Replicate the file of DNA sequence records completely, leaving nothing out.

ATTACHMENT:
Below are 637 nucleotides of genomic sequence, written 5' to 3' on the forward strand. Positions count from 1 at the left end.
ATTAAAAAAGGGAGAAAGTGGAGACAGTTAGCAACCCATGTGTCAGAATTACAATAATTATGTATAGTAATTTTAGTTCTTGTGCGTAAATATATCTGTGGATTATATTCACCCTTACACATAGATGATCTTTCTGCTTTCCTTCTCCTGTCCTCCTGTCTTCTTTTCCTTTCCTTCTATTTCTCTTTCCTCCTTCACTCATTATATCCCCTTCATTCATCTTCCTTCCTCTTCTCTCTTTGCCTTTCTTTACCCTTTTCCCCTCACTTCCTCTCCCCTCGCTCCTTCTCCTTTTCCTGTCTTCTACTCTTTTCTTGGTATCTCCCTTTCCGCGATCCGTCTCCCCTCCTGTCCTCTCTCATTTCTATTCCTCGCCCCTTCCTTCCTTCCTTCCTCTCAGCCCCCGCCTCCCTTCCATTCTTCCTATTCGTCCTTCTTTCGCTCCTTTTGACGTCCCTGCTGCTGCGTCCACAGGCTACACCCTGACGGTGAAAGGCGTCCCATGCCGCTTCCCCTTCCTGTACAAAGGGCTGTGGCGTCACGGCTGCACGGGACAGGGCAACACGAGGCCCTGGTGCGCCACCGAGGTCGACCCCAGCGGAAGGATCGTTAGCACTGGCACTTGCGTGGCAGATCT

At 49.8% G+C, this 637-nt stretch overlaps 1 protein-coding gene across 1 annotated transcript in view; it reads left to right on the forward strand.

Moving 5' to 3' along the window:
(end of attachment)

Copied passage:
Below are 637 nucleotides of genomic sequence, written 5' to 3' on the forward strand. Positions count from 1 at the left end.
ATTAAAAAAGGGAGAAAGTGGAGACAGTTAGCAACCCATGTGTCAGAATTACAATAATTATGTATAGTAATTTTAGTTCTTGTGCGTAAATATATCTGTGGATTATATTCACCCTTACACATAGATGATCTTTCTGCTTTCCTTCTCCTGTCCTCCTGTCTTCTTTTCCTTTCCTTCTATTTCTCTTTCCTCCTTCACTCATTATATCCCCTTCATTCATCTTCCTTCCTCTTCTCTCTTTGCCTTTCTTTACCCTTTTCCCCTCACTTCCTCTCCCCTCGCTCCTTCTCCTTTTCCTGTCTTCTACTCTTTTCTTGGTATCTCCCTTTCCGCGATCCGTCTCCCCTCCTGTCCTCTCTCATTTCTATTCCTCGCCCCTTCCTTCCTTCCTTCCTCTCAGCCCCCGCCTCCCTTCCATTCTTCCTATTCGTCCTTCTTTCGCTCCTTTTGACGTCCCTGCTGCTGCGTCCACAGGCTACACCCTGACGGTGAAAGGCGTCCCATGCCGCTTCCCCTTCCTGTACAAAGGGCTGTGGCGTCACGGCTGCACGGGACAGGGCAACACGAGGCCCTGGTGCGCCACCGAGGTCGACCCCAGCGGAAGGATCGTTAGCACTGGCACTTGCGTGGCAGATCT

At 49.8% G+C, this 637-nt stretch overlaps 1 protein-coding gene across 1 annotated transcript in view; it reads left to right on the forward strand.

Moving 5' to 3' along the window: